Gretchen’s ears have been up for two days now, both ears. I’m happy to see that because she’s starting to look like a German Shepherd. In fact, she looks like a police dog, and right now she appears to be the smarter of the two dogs. She seems more interested in training, and I feel as though I accomplish more with her in one session than I do with Tuvok. Whenever I take her outside or out of her pen, she immediately offers me a sit and looks at me as if to say, “what you want me do now, Mom?”
I continue to shape the sits, but haven’t put the behavior on cue, yet. Both Tuvok and Gretchen readily offer me sits. They both walk on the leash, although at this point I’m not too interested in teaching loose-leash walking, or insisting that they walk on my left side. They have only just recently begun walking on leash, and I’m happy that they no longer resist it.
Now that the dogs have a solid retrieve, I’ve added one more element to the game: they must return the ball to me. In the past, I would praise lavishly when they returned with the ball, but wouldn’t take it from me. Today I clicked after they picked up the ball and had turned around to face me. I delivered the treat when they returned to me with the ball. The treat served as a “trade up,” a bit like you-give-me-the-ball-and-I give-you-this-yummy-piece-of cheese. It worked.
Yesterday I did a bit of targeting with Tuvok. He was supposed to touch his nose to the target stick, but he insisted on targeting with his teeth; ie, biting the ball on the end of my home-made target stick. Well, there we were working very well: he offered the touch and I clicked and treated. We were working fast and furiously when I discovered that the ball that was on the end of the target stick was gone! The stinker pulled it off the stick and was walking off with it in his mouth.
Anyway, I apprehended the wayward student, extricated the ball from his jaws, and resumed the lesson. Boys!
Wednesday, October 14, 2009
Screamer retrieved the ball for the very first time today! I knew she would eventually learn how to do this. When my now adult dogs where puppies (when I first got them), they did not know how to retrieve. Now they are retrieve fiends–the whole lot of them.
Turbo Puppy, however, shows very little interest in playing tug, and I’m not sure why. She played with the tug toy initially, but she performed poorly on the sight portion of the Volhard Puppy Aptitude Test. True, the testor, who is a complete novice at this, moved the towel too quickly. Puppies, apparently do not follow fast-moving objects very well.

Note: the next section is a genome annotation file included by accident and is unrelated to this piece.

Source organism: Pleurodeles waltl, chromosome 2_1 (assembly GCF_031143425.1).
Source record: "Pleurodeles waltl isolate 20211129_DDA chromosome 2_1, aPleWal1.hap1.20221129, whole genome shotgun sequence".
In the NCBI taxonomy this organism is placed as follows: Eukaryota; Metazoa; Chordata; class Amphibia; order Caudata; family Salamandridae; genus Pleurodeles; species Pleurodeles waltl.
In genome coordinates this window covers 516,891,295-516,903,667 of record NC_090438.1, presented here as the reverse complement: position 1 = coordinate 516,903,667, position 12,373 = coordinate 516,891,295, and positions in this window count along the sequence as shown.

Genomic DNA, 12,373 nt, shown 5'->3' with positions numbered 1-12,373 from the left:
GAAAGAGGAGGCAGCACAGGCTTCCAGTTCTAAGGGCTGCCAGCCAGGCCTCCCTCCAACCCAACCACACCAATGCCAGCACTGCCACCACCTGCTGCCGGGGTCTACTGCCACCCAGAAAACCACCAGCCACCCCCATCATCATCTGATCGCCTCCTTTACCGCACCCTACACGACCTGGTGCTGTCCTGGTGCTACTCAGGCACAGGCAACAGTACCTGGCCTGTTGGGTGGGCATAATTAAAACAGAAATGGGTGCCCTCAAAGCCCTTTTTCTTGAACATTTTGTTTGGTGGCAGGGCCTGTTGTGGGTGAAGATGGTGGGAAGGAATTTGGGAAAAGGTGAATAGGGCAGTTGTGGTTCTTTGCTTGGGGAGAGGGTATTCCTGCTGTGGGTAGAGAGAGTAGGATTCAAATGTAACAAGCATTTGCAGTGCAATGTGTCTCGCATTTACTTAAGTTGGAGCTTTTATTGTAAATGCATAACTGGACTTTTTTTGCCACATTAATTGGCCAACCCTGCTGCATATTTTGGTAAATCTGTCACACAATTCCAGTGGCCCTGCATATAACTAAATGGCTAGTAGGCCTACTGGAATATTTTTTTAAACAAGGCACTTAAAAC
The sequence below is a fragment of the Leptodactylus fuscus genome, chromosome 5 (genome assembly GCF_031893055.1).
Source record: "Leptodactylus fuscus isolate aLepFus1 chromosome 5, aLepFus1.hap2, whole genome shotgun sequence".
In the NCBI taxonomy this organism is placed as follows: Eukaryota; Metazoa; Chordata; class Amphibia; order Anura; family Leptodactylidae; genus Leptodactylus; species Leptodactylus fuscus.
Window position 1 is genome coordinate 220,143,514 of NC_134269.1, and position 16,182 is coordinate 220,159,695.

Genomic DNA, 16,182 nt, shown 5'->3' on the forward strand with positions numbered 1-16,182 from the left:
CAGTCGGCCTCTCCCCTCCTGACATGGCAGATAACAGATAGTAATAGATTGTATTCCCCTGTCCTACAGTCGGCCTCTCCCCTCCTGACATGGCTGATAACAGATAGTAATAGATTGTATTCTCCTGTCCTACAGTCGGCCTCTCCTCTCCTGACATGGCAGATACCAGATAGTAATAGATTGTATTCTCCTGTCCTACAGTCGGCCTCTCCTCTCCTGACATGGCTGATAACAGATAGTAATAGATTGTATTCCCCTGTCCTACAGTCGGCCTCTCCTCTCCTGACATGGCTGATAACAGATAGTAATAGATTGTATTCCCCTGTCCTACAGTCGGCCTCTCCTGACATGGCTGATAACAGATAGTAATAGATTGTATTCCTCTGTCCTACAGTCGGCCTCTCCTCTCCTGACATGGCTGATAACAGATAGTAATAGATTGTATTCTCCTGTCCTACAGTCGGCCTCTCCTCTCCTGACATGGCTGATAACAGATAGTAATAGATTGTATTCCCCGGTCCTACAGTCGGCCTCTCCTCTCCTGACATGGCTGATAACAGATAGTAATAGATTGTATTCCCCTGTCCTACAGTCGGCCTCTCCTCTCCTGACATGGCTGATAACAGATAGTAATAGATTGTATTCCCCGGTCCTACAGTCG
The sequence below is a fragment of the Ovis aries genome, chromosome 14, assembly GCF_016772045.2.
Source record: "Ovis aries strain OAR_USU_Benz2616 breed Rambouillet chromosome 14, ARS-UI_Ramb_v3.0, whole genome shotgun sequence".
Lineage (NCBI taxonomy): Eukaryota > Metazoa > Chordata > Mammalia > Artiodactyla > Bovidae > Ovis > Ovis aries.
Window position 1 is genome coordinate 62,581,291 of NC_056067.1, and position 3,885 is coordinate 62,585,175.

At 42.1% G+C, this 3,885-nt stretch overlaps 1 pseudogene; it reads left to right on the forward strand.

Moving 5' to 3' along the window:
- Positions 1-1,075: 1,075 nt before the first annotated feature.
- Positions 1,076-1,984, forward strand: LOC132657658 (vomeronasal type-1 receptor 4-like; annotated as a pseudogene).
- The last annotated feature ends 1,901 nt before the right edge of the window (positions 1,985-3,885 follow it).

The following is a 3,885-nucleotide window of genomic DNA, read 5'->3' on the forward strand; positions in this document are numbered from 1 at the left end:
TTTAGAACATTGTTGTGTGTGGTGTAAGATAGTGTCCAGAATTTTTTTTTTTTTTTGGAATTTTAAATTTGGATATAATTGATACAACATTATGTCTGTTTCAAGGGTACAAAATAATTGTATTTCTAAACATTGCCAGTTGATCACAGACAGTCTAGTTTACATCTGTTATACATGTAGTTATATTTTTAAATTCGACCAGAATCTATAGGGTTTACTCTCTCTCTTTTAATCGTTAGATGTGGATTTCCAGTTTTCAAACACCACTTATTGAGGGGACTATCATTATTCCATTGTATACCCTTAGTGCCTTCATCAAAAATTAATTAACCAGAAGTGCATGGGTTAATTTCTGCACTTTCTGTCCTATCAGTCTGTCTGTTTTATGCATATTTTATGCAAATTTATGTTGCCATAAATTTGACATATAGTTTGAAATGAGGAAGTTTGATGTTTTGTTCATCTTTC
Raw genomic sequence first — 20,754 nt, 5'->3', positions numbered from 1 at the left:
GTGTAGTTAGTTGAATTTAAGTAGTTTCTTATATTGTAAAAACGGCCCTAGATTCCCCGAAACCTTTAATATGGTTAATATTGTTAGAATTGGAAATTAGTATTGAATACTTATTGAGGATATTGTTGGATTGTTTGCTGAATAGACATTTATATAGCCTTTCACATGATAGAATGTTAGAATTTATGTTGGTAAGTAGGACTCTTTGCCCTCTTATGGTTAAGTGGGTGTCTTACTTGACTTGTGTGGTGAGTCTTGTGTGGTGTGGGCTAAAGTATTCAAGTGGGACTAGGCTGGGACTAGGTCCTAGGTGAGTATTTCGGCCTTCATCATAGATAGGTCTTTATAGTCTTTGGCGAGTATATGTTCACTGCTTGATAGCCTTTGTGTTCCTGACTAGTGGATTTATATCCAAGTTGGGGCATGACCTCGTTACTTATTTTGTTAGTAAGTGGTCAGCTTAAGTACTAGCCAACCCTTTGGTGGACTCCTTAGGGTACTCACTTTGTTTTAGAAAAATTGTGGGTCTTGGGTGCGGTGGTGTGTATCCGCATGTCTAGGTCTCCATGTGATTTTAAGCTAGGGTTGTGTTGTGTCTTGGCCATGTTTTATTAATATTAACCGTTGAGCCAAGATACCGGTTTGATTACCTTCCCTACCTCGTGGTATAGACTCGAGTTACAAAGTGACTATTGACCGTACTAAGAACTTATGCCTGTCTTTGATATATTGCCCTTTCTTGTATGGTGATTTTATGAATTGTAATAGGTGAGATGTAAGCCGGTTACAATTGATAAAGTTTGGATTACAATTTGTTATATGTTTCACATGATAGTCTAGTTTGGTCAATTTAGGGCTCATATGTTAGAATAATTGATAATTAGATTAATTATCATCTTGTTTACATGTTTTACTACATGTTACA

I haven’t given up on Turbo, and I never will. She will become interested in the game of tug once more. It’s just a matter of time. To that end, I play with her everyday, as I do with all the puppies.
It’s amazing how the little ones have taken to clicker training. They learned in two days what took my pomeranians four months to accomplish. The pomeranians were not trained as puppies, and they were sound sensitive and afraid of the target stick. The puppies have grown to love the clicker and they have the most intense, eager looks on their faces when I work with them.
I am mostly shaping behaviors at this point, and capturing good behavior. I have to keep reminding myself that it’s really cute when the puppies climb on my leg for attention, but it will not be so cute when they turn six months old.
Sunday, October 11, 2009
Turbo Puppy’s ears begin their slow ascent. Her blue eyes look a bit freaky. They do not look like that in real life; I tried editing it out, but that made matters worse. No, she is NOT a blue eyed puppy.
The puppies got individual play time with me today. Turbo Puppy and Little Darlin consistently retrieve the ball now; Screamer will chase the ball and return to me without it. I’m sure she’ll learn to retrieve shortly. In the meantime we just have fun chasing the ball.
Cody gets very limited time with the puppies now, and I must say they are quite stinky. I think they marinate in you-know-what while they are in their pen. Cody goes in there when I let the puppies out and she cleans up, bless her heart.
Contrary to what I’ve read, dams continue to clean up after their puppies well after the three-week limit. At nearly seven weeks she still cleans up the puppies and, if you’ll pardon me saying this, “eats their poop.” But, Cody is one special dog, in my opinion, and of course I’m totally impartial.